Prednisone is a synthetic steroid or corticosteroid used for treatment of certain ailments in animals and humans. The drug may be administered by vets to dogs if varied tests reveal the presence of autoimmune conditions or inflammatory disorders. Prednisone is typically prescribe for treatment of infections in dogs by allergens or dogs.
Some of the conditions for which prednisone may be prescribed include allergies, SLE, inflammatory bowel disease, anemia, spinal cord injuries, asthma and other respiratory diseases, hives and other skin irritations, rheumatoid arthritis, kidney disease, endocrine diseases, Addison’s disease, leukemia, tumors, Crohn’s disease, discoid lupus, and anaphylactic shock.
Prednisone may be a strong and very effective corticosteroid, but when used excessively, it can result in some mild to severe side effects in dogs. Improper use of the medication can also increase the risk to severe health problems.
Prednisone side effects in dogs
Some of the side effects of prednisone in dogs are listed below:
- Gastrointestinal abnormalities: Prednisone is quite useful in alleviation of the symptoms of some serious illnesses. But it can also cause varied gastrointestinal disorders like vomiting, diarrhea, generalized discomfort in the abdomen, and peptic ulcers.
- Increased hunger and thirst: The dog may feel very thirst after the drug is administered. It can also increase the appetite of the pet, thereby leading to excessive weight gain and frequent urination.
- Canine diabetes: When prednisone is used for prolonged periods, it can pose risks of metabolic alterations as well as increased vulnerability of the onset of diabetes. Canine diabetes is defined as the inability of the body of dogs to absorb insulin or lowered production of insulin by the body, thereby resulting in increased levels of blood sugar.
- Muscle fatigue and wasting: Another prednisone side effect in dogs is abnormal fatigue and weakness. Pet owners need to consult a vet if the dog begins experiencing exhaustion or lethargy after using the drug.
- Ocular conditions: Administration of prednisone can also cause varied eye problems in like glaucoma, poor eyesight, and cataracts. Hence, regularly go for checkups and verify the eye condition in dogs who are given the drug.
- Inflammation: Long-term use of prednisone can also cause side effects like inflammation and pain in the joints which can lead to walking difficulties in the dog. As the medication suppresses the immune system, its use poses increased threat to development of recurrent infections.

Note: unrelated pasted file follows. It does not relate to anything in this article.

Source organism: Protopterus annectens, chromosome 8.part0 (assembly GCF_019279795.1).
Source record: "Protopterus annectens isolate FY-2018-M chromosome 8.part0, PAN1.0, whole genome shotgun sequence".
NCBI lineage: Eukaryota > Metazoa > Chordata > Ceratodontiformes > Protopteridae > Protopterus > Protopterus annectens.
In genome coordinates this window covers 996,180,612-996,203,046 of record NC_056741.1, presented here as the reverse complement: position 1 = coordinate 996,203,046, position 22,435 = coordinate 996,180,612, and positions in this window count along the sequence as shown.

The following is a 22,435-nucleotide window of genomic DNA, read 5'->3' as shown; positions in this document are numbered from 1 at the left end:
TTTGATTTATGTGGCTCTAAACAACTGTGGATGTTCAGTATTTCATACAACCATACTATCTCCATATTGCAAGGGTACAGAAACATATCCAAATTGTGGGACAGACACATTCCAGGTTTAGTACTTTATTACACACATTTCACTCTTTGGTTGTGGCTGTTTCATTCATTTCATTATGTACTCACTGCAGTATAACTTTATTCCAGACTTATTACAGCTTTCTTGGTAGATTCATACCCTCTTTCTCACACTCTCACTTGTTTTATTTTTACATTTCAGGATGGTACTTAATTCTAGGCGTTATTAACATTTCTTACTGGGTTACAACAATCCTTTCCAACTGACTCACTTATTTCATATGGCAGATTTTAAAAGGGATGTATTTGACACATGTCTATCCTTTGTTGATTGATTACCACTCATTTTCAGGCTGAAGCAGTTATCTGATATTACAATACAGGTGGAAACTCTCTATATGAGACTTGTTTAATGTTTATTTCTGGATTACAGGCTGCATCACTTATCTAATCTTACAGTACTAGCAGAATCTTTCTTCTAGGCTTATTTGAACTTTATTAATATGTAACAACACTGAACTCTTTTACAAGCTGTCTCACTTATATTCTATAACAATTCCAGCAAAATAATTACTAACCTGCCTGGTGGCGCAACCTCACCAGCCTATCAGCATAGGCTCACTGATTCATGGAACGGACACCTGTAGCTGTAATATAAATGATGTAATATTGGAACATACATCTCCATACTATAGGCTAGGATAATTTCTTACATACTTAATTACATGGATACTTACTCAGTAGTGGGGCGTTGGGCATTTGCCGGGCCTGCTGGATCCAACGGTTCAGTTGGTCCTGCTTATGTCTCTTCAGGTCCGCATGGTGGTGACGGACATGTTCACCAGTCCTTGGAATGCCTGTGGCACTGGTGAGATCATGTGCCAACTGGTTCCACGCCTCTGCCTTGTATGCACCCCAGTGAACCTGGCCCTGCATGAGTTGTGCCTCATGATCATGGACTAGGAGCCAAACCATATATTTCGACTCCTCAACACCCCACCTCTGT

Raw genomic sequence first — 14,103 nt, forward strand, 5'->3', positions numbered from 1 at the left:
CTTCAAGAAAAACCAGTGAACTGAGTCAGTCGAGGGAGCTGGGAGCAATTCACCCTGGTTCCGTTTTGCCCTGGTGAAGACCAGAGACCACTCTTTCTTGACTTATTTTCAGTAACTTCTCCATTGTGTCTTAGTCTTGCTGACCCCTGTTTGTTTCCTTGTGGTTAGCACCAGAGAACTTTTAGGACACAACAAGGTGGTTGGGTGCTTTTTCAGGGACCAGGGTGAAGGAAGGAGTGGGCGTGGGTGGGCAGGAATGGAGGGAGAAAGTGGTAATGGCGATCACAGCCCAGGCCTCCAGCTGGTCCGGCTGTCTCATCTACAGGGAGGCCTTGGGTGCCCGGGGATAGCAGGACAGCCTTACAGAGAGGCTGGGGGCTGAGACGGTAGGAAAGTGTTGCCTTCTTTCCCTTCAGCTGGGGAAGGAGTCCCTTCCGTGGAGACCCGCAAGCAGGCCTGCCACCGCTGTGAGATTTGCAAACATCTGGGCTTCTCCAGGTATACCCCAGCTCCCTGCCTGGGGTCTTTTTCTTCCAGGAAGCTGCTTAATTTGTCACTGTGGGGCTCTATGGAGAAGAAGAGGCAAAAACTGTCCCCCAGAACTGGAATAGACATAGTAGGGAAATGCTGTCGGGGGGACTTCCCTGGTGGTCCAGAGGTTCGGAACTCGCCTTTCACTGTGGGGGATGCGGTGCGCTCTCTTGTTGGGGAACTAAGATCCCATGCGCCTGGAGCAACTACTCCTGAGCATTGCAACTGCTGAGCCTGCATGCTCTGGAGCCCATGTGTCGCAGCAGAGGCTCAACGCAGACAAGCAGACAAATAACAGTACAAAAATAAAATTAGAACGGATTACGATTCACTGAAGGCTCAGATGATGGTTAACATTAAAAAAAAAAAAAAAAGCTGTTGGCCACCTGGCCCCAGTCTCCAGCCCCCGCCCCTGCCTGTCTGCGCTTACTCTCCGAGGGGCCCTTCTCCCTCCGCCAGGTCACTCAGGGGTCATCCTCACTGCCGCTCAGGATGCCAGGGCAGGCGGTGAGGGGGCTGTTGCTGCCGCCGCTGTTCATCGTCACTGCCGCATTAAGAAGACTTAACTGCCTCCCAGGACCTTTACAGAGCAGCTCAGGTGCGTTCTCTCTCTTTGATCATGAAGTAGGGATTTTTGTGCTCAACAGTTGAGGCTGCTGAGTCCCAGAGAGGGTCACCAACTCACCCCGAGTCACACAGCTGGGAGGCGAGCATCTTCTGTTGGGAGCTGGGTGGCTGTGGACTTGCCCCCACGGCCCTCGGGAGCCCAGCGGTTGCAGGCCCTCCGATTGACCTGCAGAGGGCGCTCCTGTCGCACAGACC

- Coat and skin problems: Thinning of the skin and loss of hair may also occur as a side effect of prednisone use in dogs. It is possible for the coat of the dog to lose its shine. Skin infections that are problematic to treat and heal may also be common.
- Behavioral changes: Long term use of prednisone in dogs can also cause side effects like unexpected and sudden changes in his/her behavior. Dogs may exhibit symptoms like aggression, anxiety, and/or increased restlessness. Hence, keep a lookout for any changes in the behavior of your dog who is on prednisone.
- Canine Cushing’s disease: It is one of the most severe prednisone side effects in dogs. It occurs due to increased secretion of cortisone hormone which in turn is caused due to a hormonal imbalance. Affected dogs may suffer from symptoms like increased thirst, hunger, urination, impairment of immune system, and weight loss or weight gain.
Prednisone side effects in dogs: Withdrawal symptoms
The natural ability of the body to make corticosteroids can be adversely affected with long-term use of prednisone. This can increase the risk to dependence on the drug. Sudden ceasing of treatment can thus lead to withdrawal symptoms and adverse effects on the health of the dog.
The intake of prednisone is known to reduce production of the natural steroid cortisol by the adrenal gland. When use of the drug is stopped suddenly, it can trigger cortisol deficiency ion the pet’s body. This can result in a variety of withdrawal symptoms such as weakness, malaise, vomiting, fatigue, appetite loss, behavioral changes, and breathing problems, etc.The occurrence of these abnormal symptoms need to be immediately checked by a vet.
It is important to decrease the dose of prednisoneslowly and gradually, under the guidance of a vet, so as to prevent the occurrence of prednisone withdrawal symptoms.
- The dosage and administration of prednisone has to be prescribed only by a certified vet.
- The drug can be administered intravenously, orally, intra-articularly, or cutaneously.The dosage is suggested as per the underlying disease. For example, a low daily dose may be recommended for its use as an anti-inflammatory or analgesic, while vets may prescribe higher doses for long-term in case it is used to suppress the immune system.
- Prednisone cannot be prescribed for dogs with ulcers or systemic fungal infections; for lactating or pregnant dogs; and for puppies younger than 6 months of age.
Even though prednisone is very efficient and potent drug, its prolonged use can lead to serious side effects, with the most serious being immune system suppression and increased vulnerability to varied infections and diseases. Hence, it is best to go for alternative treatment options if available. Prednisone use however cannot be avoided in case of serious ailments like SLE; in such instances, it is important to take steps to prevent the onset of secondary infections as well as control the side effects.
Filed in: Pet Care